Charitable Remainder Trust: Helping Charity While Helping Yourself

2 MIN READ | #blog

You’re at a point in your life where you would like an additional source of income. You have assets and due to your investment savvy, these assets have grown significantly. Selling them would result in large capital gains. At the same time, you’re charitably inclined. You know that giving away highly appreciated assets to charity is one of the best income tax strategies for philanthropists. However, given economic uncertainty, you’re not sure you can afford to simply give away these assets to charity. That’s where a Charitable Remainder Trust (CRT) comes in.

What’s a Charitable Remainder Trust?

A CRT is an irrevocable trust with significant income tax advantages. It’s commonly known as a split-interest trust because it has charitable and non-charitable beneficiaries. It serves dual purposes: (1) to provide you with a stream of income (the “income interest”) for a certain term of years or for your lifetime, and (2) to have the balance of that asset eventually go to your favorite charity (the “remainder interest”).

When the gift is made into the trust, you’re eligible for a current charitable income tax deduction based upon the present value of the remainder interest which will ultimately pass to the charity. Income earned by the trust isn’t currently taxable. Instead, the income tax recognition may be spread out over the number of years in which trust assets are distributed. The trustee can sell the transferred assets with no current capital gains tax liability at sale. The sale’s proceeds are then utilized to purchase an investment that will provide income to fulfill the income interest. You’ve now used a highly appreciated asset to satisfy your income needs and your charitable intent with no adverse tax consequences.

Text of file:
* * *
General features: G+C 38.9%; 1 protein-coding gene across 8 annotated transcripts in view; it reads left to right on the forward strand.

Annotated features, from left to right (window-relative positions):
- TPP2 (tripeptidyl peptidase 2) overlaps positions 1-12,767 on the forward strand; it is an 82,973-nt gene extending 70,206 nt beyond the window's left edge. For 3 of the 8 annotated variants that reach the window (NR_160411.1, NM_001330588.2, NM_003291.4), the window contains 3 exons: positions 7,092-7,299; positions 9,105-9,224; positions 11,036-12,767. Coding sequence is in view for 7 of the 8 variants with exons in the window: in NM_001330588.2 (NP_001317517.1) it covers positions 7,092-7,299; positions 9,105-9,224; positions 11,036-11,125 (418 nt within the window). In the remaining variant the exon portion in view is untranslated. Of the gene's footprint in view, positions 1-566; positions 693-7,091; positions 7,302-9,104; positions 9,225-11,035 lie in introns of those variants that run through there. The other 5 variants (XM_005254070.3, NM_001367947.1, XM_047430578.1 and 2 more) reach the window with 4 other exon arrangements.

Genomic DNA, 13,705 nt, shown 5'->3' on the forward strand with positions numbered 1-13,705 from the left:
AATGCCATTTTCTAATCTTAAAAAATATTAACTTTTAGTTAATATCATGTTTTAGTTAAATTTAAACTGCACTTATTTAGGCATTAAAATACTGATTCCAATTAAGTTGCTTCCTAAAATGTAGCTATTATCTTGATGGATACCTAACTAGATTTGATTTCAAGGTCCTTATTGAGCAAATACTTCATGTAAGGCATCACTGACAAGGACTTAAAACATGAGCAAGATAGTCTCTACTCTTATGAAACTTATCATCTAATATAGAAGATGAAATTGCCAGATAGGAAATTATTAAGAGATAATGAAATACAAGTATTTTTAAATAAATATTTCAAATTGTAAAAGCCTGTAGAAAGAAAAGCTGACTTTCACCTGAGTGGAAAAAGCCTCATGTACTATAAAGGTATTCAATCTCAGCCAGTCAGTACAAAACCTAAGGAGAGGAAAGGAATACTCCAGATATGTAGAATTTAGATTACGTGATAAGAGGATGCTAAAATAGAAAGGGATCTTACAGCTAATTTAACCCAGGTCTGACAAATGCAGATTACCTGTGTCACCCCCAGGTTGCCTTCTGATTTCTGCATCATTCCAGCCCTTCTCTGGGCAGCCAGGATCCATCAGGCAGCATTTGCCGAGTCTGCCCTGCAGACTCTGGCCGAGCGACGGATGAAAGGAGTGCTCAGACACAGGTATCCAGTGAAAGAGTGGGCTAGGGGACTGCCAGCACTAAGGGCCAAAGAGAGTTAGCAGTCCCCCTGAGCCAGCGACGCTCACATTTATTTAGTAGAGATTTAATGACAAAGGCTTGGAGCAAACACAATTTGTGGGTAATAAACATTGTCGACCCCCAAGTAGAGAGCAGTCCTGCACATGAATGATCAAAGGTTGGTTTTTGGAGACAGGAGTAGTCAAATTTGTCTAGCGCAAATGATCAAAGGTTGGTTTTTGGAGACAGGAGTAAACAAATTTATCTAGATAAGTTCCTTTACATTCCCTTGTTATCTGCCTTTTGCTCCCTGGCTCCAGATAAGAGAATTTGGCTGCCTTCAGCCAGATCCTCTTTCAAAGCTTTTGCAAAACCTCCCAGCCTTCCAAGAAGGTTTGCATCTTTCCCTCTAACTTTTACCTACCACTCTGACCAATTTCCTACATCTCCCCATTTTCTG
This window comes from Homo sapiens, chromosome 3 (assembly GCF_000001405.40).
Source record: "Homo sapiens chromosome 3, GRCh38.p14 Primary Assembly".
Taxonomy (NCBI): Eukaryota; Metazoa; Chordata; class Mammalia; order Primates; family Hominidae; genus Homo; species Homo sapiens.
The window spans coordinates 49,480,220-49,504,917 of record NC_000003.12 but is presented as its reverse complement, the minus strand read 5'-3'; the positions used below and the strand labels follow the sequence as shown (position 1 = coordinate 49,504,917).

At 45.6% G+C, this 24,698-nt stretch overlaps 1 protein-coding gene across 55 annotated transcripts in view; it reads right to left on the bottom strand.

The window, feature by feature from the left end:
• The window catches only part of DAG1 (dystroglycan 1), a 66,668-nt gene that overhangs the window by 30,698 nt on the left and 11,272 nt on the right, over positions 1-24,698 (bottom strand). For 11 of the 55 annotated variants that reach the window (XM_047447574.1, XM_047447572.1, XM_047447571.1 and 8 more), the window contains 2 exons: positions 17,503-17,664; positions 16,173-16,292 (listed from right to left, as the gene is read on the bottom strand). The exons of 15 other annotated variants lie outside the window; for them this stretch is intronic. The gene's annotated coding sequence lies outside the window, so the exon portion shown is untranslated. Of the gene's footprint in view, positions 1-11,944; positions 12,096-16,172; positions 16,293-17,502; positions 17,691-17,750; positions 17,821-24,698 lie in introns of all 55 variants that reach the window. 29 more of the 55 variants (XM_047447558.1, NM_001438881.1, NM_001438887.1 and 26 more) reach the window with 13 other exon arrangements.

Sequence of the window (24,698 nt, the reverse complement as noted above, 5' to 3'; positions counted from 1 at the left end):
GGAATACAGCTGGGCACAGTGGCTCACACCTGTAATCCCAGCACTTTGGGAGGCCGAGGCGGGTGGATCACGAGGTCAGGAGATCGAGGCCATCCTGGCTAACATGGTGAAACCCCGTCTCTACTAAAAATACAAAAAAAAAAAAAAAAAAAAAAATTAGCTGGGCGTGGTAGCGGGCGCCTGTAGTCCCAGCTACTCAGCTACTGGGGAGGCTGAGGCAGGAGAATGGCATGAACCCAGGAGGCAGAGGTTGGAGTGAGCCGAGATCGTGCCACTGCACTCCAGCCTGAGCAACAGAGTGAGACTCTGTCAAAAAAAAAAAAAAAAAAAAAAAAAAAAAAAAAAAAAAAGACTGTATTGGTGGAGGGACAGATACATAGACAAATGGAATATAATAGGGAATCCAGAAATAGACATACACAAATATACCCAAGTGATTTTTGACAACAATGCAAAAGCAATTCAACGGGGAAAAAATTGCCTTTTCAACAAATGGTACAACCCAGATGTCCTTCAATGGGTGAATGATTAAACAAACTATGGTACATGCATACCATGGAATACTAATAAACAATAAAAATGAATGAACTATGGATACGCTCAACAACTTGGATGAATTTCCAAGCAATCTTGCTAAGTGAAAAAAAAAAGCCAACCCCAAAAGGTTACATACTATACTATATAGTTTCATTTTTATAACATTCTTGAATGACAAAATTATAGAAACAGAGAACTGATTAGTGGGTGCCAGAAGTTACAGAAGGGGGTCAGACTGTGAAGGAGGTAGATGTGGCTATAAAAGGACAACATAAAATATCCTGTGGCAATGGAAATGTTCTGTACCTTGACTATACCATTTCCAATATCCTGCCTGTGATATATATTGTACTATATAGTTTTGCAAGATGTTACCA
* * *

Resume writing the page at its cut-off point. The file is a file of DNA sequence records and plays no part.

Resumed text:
What are the Advantages?

Here are some of the advantages to creating a CRT:

  • It enables you to make a significant charitable contribution without sacrificing your income needs.
  • It provides a charitable income tax deduction for the present value of the remainder interest of the CRT assets going to charity.
  • Using highly appreciated assets to fund the CRT results in current capital gains tax avoidance when the assets are sold by the trust.
  • You reduce your estate for estate tax purposes by giving away assets to charity.

If you’re concerned that you’re reducing the legacy that you may be leaving your children or other heirs because of the remainder interest going to charity, you may wish to implement the CRT in tandem with another estate planning technique known as the Wealth Replacement Trust. The Wealth Replacement Trust purchases life insurance using a portion of the income stream that you receive from the CRT. At your death, the life insurance proceeds will “replace” the value of the assets going to charity.

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